How to Get the Most From Your Mentor

by Beth Rifkin

2 min read

If you are an entrepreneur in Canada and seeking a mentor, local nonprofit organizations such as Futurpreneur and MentorshipBC offer support and connect you with business experts that are suited to your circumstances. A mentor can provide you with expert advice, outside perspective, and skill development to help you make better decisions regarding your startup.

Foster a Close Professional Relationship

Build rapport with your mentor by fostering a professional working relationship. Consider organizing a weekly coffee meetup to stay at the forefront of your mentor’s mind. Use regular meetings to provide updates about your business and to make small talk. Taking your mentor to a sports game is an excellent way to discover shared interests and provides an opportunity to thank your mentor for the guidance. For example, you could take your mentor to a Toronto Maple Leafs hockey game and discover you both support the same team, giving you something outside business to discuss.

Leverage Your Mentor’s Contacts

A mentor who is an industry veteran is likely to have a vast network of many contacts. Ask for introductions to decision makers at businesses you’d like to partner with. For example, you may operate a small online business and need a reliable supplier to drop ship products to your customers. Ask if your mentor knows a contact at a reputable supplier. Research individuals your mentor name drops to determine if they could assist you.

Choose a Mentor With Industry Experience

Select a mentor who has practical experience in your business’s industry. Make sure they have 15 to 30 years of experience; ideally, they have experienced your industry in times of both boom and bust to provide you with perspective. For example, if you are a financial planner and primarily advise your clients about stocks, consider choosing a mentor who witnessed the 1987 stock market crash as well as the rise of technology stocks in the early 2000s; that person have the experience to advise you how to run your business in different economic conditions. Interview several mentors to determine if they have the necessary experience to assist your business.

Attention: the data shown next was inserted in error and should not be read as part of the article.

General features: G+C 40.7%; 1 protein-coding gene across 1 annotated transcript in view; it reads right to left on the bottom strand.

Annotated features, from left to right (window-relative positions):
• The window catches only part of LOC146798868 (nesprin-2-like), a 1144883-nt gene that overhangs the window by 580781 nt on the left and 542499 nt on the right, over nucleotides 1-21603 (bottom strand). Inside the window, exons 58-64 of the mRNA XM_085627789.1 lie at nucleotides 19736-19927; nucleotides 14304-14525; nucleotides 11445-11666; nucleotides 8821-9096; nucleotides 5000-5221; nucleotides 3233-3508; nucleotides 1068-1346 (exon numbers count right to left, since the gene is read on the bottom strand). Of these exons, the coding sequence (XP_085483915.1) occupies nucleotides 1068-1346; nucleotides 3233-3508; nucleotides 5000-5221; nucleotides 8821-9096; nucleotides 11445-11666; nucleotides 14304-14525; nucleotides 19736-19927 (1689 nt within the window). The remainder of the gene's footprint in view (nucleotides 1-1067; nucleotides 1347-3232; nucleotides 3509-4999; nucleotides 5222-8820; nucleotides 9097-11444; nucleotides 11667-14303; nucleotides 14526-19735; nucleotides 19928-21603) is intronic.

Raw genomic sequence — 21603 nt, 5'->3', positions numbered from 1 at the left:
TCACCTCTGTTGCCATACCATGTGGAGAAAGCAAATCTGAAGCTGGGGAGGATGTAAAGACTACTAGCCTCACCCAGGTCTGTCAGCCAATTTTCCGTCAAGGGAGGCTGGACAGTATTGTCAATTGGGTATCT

Ask Specific Questions

Every small business has different needs; ask you mentor precise questions that relate to your startup. Where you require guidance, ask about experience dealing with a similar situation. For instance, if you own a small accounting business and intend to launch cloud accounting software, you could ask about issues that your mentor encountered when launching similar software for other clients. Before you attend a meeting with your mentor, ask questions that need a solution to keep you focused. Canada actively supports entrepreneurs who want mentoring assistance. Mentoring can bring benefits that help you run a successful business. Selecting a mentor with industry experience, leveraging your mentor’s contacts, and asking specific questions makes sure you get the most out of your mentor relationship.

References & Resources

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